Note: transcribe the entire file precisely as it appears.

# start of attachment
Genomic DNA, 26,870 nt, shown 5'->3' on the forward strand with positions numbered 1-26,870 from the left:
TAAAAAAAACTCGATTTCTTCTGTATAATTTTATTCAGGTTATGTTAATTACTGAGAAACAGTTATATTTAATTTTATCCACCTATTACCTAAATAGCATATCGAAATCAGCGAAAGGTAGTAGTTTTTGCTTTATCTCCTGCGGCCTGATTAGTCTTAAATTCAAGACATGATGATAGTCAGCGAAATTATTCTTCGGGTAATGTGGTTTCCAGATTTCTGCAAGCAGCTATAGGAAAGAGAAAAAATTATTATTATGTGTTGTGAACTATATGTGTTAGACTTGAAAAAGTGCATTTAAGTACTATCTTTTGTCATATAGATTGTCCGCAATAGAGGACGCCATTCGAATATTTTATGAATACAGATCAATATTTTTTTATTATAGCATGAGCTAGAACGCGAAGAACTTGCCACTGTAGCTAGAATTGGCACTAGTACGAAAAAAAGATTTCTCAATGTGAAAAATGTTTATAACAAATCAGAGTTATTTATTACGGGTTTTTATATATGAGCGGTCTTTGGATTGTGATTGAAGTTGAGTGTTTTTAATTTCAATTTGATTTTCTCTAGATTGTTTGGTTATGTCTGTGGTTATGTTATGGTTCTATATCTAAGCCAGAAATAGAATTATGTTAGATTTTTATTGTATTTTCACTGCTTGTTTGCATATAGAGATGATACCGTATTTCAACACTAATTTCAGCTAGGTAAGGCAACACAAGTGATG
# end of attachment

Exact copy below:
Genomic DNA, 26,870 nt, shown 5'->3' on the forward strand with positions numbered 1-26,870 from the left:
TAAAAAAAACTCGATTTCTTCTGTATAATTTTATTCAGGTTATGTTAATTACTGAGAAACAGTTATATTTAATTTTATCCACCTATTACCTAAATAGCATATCGAAATCAGCGAAAGGTAGTAGTTTTTGCTTTATCTCCTGCGGCCTGATTAGTCTTAAATTCAAGACATGATGATAGTCAGCGAAATTATTCTTCGGGTAATGTGGTTTCCAGATTTCTGCAAGCAGCTATAGGAAAGAGAAAAAATTATTATTATGTGTTGTGAACTATATGTGTTAGACTTGAAAAAGTGCATTTAAGTACTATCTTTTGTCATATAGATTGTCCGCAATAGAGGACGCCATTCGAATATTTTATGAATACAGATCAATATTTTTTTATTATAGCATGAGCTAGAACGCGAAGAACTTGCCACTGTAGCTAGAATTGGCACTAGTACGAAAAAAAGATTTCTCAATGTGAAAAATGTTTATAACAAATCAGAGTTATTTATTACGGGTTTTTATATATGAGCGGTCTTTGGATTGTGATTGAAGTTGAGTGTTTTTAATTTCAATTTGATTTTCTCTAGATTGTTTGGTTATGTCTGTGGTTATGTTATGGTTCTATATCTAAGCCAGAAATAGAATTATGTTAGATTTTTATTGTATTTTCACTGCTTGTTTGCATATAGAGATGATACCGTATTTCAACACTAATTTCAGCTAGGTAAGGCAACACAAGTGATG